• Many new ways of management are being experimented with during this lockdown period such as online home-based work and virtual teamwork, new database or task management systems, shared cloud drives, Zoom meetings, and so on. These are all good things to examine anyway. You can take advantage of this period to find a way to improve productivity and to cut down overheads by embracing these new venues. 
  • You most likely want to bear the burdens of your employees during this hard time by not letting them go. If you can afford it, that is a good choice. However, it is better to pay less employees than not to be able to pay any all if you shutdown. It is not easy to survive if you lose the critical time window for restructuring.
  • Your current problem may have started long ago by having people of low productivity on your team. Difficult financial times can be an opportunity for you to face the reality of business. You may need to lay people off or prune an inefficient part of you business in order to become a more efficient and viable organization. 
  • Many BAMers – especially from religious backgrounds, and even some from business backgrounds – have too idealistic ideas about business when they start. After all, a BAM company must first and foremost be a business! Doing business with excellence opens a door to sharing the gospel. This hard time can bring a deeper lesson to BAMers that we need to have a solid business first. 

Evaluate Purpose and Direction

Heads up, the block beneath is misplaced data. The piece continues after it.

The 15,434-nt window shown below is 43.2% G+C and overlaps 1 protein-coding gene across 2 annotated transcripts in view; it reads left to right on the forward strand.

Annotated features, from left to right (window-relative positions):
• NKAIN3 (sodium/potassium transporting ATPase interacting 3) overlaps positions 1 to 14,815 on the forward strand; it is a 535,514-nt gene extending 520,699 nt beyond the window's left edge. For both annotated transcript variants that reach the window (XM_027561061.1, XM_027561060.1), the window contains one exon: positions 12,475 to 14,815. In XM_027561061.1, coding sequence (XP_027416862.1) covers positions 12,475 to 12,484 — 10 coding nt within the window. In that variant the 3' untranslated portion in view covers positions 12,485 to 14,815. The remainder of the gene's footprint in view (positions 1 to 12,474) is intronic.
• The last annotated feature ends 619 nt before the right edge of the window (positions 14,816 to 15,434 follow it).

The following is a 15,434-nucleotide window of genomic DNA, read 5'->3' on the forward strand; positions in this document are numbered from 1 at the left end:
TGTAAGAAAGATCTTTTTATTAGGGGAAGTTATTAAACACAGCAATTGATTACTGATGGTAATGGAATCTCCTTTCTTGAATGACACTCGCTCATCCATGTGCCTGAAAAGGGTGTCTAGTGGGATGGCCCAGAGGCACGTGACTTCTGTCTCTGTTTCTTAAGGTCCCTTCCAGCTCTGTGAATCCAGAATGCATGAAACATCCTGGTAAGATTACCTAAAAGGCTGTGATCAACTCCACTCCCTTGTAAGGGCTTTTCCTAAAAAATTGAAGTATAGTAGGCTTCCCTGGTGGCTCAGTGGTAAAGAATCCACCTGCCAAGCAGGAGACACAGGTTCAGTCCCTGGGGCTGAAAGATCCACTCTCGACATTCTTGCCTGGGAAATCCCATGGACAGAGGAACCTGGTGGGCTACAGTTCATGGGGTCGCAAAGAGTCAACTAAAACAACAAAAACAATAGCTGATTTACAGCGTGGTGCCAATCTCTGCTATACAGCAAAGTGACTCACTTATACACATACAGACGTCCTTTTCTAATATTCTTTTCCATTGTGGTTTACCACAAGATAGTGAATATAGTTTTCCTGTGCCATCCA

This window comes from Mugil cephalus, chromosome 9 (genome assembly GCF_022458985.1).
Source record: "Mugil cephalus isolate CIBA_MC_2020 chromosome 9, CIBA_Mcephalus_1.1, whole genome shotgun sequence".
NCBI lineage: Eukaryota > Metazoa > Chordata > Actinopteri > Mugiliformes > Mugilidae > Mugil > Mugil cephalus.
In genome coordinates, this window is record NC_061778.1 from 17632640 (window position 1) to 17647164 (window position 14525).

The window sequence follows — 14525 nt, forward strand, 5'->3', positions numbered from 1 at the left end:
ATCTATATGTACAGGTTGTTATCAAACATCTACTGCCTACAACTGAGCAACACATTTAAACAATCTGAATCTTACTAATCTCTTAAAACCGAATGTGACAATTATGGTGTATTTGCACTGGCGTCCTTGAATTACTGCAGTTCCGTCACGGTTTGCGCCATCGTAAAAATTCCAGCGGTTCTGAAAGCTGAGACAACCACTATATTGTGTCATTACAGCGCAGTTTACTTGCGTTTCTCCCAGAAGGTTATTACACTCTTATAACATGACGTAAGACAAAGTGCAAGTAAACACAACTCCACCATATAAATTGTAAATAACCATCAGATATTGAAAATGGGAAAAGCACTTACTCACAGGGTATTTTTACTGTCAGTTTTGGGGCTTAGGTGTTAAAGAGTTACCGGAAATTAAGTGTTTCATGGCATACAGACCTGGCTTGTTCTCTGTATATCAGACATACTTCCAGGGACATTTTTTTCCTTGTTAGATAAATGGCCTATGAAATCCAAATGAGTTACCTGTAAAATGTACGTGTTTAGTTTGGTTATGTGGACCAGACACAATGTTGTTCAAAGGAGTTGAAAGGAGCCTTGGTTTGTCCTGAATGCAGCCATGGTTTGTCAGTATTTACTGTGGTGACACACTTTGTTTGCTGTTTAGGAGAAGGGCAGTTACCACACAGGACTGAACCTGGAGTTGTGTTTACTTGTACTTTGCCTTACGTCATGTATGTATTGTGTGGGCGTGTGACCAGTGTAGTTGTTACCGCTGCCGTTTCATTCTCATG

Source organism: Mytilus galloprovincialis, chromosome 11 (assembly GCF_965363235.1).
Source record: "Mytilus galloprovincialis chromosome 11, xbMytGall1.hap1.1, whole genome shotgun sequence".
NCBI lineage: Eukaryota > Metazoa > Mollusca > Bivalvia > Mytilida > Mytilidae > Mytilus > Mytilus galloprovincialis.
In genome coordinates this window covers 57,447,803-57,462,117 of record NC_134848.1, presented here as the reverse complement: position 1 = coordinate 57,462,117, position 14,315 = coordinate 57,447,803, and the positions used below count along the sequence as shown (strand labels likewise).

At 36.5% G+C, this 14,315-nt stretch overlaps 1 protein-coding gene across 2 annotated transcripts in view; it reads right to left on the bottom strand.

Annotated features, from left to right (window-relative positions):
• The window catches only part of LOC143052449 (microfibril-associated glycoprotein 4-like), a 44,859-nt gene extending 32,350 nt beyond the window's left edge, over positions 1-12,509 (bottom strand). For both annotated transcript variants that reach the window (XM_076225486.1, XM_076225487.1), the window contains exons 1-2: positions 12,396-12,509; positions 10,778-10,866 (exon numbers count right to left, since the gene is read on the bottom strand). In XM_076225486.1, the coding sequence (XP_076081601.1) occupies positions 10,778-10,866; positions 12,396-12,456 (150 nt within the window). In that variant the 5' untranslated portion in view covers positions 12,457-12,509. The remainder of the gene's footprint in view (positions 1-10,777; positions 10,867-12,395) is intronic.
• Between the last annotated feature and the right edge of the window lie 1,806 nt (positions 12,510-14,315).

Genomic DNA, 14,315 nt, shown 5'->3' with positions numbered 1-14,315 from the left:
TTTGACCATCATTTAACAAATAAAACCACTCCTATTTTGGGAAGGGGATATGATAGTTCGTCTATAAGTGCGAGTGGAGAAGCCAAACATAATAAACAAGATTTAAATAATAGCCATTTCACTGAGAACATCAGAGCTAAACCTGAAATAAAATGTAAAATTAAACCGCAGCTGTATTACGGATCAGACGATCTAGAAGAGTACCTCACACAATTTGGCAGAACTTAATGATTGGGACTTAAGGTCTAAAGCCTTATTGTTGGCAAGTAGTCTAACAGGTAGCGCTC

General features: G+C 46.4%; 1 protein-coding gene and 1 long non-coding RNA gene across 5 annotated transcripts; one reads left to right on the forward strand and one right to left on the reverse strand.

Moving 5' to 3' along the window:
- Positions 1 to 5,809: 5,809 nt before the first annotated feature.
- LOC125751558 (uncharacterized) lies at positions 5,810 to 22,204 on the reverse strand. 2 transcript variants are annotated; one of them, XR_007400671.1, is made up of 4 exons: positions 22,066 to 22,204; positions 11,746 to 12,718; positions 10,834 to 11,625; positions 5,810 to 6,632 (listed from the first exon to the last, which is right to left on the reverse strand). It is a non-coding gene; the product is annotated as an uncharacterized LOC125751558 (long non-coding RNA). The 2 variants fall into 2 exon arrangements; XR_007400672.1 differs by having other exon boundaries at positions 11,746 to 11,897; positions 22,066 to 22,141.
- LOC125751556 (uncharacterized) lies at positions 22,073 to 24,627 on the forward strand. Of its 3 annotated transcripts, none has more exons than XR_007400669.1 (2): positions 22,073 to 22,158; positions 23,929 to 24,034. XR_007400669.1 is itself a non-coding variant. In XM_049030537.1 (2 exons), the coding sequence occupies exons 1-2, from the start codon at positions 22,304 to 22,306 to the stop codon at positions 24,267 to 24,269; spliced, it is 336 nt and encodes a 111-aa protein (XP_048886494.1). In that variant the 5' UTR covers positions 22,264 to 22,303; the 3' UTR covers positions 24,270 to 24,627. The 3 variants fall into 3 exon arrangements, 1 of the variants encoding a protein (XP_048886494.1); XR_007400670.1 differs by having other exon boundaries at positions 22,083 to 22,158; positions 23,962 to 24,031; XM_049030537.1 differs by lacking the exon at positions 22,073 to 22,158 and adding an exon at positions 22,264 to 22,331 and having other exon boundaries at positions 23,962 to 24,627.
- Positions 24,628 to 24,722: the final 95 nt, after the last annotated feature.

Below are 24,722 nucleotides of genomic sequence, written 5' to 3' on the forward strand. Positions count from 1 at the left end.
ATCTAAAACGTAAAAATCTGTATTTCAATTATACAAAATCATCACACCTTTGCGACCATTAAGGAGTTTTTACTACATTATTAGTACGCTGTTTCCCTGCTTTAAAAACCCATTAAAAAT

• This kind of jolt brings chaos to us, but it also forces us to think differently about the future. One option is closure of the business. From an economic standpoint, a business opportunity exists during a certain period of time when demand exceeds supply in the industry. That means every business has an end or has to adapt. Should it be now? A planned and intentional exit may better protect various stakeholders and secure tangible and/or intangible assets which may be used for restart in the future. 
  • A sabbatical could be another choice. You can pray for a block of time off. You can study business basics or industry specific skills or even missiology to re-equip yourself and your spouse. If you are old enough, retirement is not a bad option. Retirement does not mean doing nothing at all. You can participate in part-time work by leveraging what you learned in the past or you can start something very different. Whatever you do, you need intentional preparation. 
  • Why did you start business anyway? The time slot opened by business slowdown may give you time to think about the purpose of your BAM company. You can do this with your partners. Business cannot go forever. It can have a boom, but it will have an end. What will there be after the business? People you have met during the business would be what will be left after the business. Local employees, investors, vendors, suppliers, customers, local authorities and so on. Who are you to them? Have you been a good witness of the truth to them in words and deeds? 
  • The period of time would be a good opportunity for you to reflect on the purpose of BAM for you. What is it? How can you do it better once you pass this crisis?

Sam Cho is the Director of a Korean agency with a focus on BAM. He serves as a BAM Global Ambassador for Korea and helps keep the Korean BAM movement connected. He has been a University Lecturer on Business Management and has been involved in various BAM initiatives around the world. 



Photo by Rostyslav Savchyn on Unsplash